Theses (Historic Preservation)
THE CHOICE IS YOURS: CONSIDERATIONS & METHODS FOR THE EVALUATION & SELECTION OF SUBSTITUTE MATERIALS FOR HISTORIC PRESERVATION
Thesis or dissertation
Date of this Version
The use of substitute materials for historic preservation is not new. For decades, preservation practitioners have turned to substitutes under various circumstances, including the unavailability of historic materials or craft techniques, or when a substitute material offers equal or superior performance and durability at a lower cost. In coming years, the growing emphasis on sustainability and the decreasing availability of natural historic building materials, as well as the implications of preserving mid-to-late 20th century modern architecture, may lead to more frequent use of substitute materials for the preservation of historic buildings. Through a comprehensive review of published preservation literature and a survey of 250 preservation practitioners, this thesis seeks to answer the following questions: (1) Is adequate guidance available for the evaluation and selection of substitute materials? (2) What considerations are necessary when evaluating and selecting substitute materials? (3) Is a new method necessary to better equip preservation practitioners to make decisions about substitute materials within the framework of preservation philosophy, material properties and performance, economics, and sustainability? The result is a comprehensive inventory of considerations which provides an organized and systematic approach to material characterization and evaluation, as well as suggestions for a method that can be used by practitioners to select (or reject) substitute materials within the context of preservation philosophy, material properties and performance, economics, and sustainability. This guidance, together with long-term performance assessments and the development of a resource for the dissemination of material performance data, should inform and improve the future use of substitute materials.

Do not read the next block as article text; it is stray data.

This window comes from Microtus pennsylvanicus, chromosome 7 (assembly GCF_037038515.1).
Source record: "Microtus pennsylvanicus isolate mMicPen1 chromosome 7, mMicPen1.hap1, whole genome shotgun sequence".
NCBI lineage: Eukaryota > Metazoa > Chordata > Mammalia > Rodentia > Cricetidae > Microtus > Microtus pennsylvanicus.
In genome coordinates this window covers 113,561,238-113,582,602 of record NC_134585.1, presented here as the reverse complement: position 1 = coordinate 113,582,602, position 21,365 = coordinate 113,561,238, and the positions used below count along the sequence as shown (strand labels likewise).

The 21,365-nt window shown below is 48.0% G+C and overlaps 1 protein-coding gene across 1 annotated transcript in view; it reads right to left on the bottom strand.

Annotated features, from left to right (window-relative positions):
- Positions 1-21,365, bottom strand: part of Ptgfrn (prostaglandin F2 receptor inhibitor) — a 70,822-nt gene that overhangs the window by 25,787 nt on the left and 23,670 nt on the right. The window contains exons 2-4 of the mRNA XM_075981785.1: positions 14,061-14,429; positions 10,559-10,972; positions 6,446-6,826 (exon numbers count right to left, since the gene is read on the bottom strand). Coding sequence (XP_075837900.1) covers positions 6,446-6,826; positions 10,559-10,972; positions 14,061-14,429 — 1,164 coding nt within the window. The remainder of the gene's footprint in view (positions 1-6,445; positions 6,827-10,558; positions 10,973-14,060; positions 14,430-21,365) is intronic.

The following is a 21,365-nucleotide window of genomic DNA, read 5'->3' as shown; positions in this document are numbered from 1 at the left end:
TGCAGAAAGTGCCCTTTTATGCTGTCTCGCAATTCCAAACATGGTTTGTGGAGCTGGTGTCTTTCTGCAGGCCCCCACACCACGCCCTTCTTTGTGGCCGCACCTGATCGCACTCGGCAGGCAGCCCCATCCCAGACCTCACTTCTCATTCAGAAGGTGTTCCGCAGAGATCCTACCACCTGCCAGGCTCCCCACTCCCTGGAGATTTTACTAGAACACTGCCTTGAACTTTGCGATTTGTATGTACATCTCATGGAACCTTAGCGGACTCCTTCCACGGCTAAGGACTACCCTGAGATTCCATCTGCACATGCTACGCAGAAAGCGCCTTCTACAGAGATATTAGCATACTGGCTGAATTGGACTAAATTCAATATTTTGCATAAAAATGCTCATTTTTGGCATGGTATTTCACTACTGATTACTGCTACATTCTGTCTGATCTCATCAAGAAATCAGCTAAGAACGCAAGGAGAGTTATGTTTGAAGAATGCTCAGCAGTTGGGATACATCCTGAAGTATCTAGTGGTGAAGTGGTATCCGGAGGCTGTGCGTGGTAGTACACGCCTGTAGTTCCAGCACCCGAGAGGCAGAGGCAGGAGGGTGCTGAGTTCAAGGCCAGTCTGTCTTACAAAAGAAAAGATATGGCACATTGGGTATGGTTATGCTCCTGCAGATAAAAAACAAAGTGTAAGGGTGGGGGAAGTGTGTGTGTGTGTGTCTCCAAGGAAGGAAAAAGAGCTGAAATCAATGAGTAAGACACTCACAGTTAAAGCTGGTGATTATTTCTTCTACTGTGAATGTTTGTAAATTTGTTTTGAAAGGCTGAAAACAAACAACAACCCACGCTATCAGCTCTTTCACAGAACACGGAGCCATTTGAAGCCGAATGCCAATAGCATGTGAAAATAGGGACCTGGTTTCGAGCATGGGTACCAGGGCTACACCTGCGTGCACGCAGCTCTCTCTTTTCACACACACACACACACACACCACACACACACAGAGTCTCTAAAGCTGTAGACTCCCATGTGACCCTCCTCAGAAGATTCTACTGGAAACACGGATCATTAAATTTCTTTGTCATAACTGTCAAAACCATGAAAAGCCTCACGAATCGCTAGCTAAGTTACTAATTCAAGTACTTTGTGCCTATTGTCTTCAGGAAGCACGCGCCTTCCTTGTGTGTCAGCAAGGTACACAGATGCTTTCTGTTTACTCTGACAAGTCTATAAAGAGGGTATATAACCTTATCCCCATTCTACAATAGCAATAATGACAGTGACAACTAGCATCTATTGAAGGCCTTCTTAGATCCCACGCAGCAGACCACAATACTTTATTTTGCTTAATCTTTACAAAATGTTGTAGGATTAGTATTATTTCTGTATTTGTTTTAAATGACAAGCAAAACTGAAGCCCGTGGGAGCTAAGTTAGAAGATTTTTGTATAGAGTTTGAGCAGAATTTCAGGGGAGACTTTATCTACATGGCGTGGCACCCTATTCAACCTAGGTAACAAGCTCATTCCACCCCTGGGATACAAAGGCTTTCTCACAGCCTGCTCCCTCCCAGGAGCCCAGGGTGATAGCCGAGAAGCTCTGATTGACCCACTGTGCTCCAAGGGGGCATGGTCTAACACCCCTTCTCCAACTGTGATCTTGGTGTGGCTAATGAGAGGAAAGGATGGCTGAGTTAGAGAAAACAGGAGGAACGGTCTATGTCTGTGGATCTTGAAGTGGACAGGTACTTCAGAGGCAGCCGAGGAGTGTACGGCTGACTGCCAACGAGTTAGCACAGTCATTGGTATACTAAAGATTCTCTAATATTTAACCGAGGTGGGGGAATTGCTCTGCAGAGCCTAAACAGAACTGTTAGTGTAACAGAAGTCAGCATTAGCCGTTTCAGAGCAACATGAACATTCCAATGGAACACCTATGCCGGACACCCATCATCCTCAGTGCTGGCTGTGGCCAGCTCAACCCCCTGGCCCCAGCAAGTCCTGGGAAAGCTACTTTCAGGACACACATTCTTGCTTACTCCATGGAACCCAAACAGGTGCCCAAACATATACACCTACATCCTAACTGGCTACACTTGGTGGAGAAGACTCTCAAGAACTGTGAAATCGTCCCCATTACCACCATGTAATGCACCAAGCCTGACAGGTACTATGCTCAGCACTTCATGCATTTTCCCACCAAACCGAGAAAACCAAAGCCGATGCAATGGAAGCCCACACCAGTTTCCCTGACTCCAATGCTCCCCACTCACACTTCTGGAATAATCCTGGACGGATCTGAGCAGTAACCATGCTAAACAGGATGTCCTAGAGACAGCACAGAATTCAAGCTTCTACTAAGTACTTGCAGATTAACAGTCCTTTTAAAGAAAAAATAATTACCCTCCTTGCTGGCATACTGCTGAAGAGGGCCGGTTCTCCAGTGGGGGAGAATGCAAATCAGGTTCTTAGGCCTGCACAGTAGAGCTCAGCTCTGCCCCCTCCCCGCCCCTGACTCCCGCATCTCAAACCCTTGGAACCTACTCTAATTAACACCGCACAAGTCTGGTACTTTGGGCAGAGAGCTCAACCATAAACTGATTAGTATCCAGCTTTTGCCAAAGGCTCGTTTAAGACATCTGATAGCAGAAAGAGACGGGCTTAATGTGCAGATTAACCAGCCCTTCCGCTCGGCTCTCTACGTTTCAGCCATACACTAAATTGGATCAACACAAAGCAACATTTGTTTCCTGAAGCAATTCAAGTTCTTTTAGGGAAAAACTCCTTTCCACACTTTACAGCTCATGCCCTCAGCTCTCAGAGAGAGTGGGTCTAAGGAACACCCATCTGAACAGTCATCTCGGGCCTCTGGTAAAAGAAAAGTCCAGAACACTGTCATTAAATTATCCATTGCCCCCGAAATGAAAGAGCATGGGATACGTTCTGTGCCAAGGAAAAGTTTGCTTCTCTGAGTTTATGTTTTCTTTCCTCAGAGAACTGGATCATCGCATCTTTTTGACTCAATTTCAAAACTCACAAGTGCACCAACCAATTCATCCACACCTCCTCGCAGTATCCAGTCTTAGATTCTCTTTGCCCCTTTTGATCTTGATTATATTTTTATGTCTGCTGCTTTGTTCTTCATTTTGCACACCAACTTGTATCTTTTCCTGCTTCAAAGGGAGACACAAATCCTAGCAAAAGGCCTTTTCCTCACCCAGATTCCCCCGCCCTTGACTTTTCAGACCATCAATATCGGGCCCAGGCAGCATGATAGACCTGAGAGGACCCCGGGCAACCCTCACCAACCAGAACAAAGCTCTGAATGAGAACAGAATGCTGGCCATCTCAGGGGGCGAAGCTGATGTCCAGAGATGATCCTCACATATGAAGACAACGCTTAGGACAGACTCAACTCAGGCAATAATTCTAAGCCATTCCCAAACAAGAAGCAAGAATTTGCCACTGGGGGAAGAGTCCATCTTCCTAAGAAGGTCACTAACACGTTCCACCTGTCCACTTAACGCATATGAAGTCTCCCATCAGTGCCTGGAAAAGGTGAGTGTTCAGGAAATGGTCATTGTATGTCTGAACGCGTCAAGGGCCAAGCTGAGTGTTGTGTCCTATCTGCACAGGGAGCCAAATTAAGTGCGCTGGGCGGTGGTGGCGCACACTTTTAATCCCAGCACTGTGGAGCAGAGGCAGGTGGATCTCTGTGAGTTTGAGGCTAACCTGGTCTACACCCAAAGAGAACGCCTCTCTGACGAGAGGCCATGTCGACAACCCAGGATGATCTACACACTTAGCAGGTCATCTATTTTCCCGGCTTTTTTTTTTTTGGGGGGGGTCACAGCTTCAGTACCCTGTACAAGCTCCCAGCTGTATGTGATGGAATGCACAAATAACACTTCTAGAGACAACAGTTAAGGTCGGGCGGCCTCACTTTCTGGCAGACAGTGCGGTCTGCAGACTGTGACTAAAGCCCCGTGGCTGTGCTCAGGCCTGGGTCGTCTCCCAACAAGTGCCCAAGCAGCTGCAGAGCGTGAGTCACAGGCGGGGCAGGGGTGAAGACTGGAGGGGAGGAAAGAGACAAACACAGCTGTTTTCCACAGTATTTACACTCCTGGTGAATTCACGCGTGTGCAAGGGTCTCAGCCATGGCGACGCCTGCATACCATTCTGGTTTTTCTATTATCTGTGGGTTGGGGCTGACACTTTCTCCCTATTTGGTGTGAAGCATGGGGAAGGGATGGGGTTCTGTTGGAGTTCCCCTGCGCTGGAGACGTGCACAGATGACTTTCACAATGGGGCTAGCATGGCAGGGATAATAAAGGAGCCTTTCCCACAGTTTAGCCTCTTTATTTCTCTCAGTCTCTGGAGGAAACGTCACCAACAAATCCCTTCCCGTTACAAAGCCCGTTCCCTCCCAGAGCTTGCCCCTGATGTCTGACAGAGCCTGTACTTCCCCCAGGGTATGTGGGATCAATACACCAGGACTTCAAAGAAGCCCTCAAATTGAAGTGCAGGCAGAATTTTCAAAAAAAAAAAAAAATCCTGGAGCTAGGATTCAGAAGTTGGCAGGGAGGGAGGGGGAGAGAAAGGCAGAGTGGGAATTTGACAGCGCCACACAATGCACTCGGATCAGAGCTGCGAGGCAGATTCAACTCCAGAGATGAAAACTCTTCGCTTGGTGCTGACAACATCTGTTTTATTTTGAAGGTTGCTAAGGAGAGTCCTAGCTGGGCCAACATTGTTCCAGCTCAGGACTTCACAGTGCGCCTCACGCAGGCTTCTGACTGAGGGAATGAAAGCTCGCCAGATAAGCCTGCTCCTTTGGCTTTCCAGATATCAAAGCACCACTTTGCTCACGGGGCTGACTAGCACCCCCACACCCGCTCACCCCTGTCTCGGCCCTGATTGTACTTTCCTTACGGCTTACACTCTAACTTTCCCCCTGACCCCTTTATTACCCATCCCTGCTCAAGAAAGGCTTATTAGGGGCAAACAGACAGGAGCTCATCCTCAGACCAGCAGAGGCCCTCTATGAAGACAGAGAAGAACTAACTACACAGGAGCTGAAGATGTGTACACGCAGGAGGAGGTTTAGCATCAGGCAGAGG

Date Posted: 20 October 2009
A THESIS In Historic Preservation Presented to the Faculties of the University of Pennsylvania in Partial Fulfillment of the Requirements of the Degree of MASTER OF SCIENCE IN HISTORIC PRESERVATION 2009